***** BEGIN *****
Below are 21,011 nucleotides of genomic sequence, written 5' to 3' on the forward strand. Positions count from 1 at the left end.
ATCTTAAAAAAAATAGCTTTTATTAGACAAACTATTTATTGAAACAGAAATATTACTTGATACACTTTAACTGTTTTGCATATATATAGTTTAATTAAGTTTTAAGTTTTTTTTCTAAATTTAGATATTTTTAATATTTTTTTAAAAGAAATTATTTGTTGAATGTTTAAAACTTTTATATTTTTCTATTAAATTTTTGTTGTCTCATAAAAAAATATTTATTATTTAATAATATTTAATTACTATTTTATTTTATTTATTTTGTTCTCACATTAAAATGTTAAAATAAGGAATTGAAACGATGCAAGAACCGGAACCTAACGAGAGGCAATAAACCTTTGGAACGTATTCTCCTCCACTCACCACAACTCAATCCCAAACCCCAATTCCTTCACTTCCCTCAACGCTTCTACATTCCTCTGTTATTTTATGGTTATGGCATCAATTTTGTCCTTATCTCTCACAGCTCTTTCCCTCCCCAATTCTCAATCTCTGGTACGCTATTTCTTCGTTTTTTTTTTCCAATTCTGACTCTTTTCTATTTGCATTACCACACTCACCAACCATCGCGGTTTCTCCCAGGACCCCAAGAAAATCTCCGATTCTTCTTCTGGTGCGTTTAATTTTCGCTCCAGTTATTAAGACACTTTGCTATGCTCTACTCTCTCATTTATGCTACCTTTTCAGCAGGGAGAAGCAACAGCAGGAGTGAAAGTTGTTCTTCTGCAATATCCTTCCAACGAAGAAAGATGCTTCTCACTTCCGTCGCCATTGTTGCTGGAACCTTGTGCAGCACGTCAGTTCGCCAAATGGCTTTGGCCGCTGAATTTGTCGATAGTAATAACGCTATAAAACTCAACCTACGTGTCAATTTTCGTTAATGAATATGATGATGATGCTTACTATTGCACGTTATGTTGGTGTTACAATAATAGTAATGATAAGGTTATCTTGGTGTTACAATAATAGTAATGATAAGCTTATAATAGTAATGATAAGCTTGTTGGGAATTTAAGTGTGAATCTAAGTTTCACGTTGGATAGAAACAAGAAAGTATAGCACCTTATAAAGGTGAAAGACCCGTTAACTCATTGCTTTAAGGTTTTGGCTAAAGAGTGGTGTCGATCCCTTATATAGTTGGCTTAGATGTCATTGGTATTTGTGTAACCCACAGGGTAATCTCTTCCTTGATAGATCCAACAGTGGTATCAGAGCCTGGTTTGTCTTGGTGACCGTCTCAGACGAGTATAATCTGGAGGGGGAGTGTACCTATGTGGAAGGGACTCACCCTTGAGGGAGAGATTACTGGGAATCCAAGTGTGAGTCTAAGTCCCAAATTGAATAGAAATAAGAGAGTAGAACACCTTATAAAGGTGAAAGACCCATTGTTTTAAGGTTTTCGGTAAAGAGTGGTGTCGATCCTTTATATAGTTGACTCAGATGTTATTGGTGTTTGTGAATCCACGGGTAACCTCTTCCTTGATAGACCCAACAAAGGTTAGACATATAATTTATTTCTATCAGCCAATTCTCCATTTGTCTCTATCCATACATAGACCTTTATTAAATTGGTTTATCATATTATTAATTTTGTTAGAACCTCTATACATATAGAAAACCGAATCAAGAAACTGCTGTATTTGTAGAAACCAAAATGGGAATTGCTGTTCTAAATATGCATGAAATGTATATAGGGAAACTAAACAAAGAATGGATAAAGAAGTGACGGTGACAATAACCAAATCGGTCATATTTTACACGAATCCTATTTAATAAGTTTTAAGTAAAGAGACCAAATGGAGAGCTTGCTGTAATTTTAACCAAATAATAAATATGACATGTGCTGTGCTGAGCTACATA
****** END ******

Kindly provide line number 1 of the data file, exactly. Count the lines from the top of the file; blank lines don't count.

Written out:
Below are 21,011 nucleotides of genomic sequence, written 5' to 3' on the forward strand. Positions count from 1 at the left end.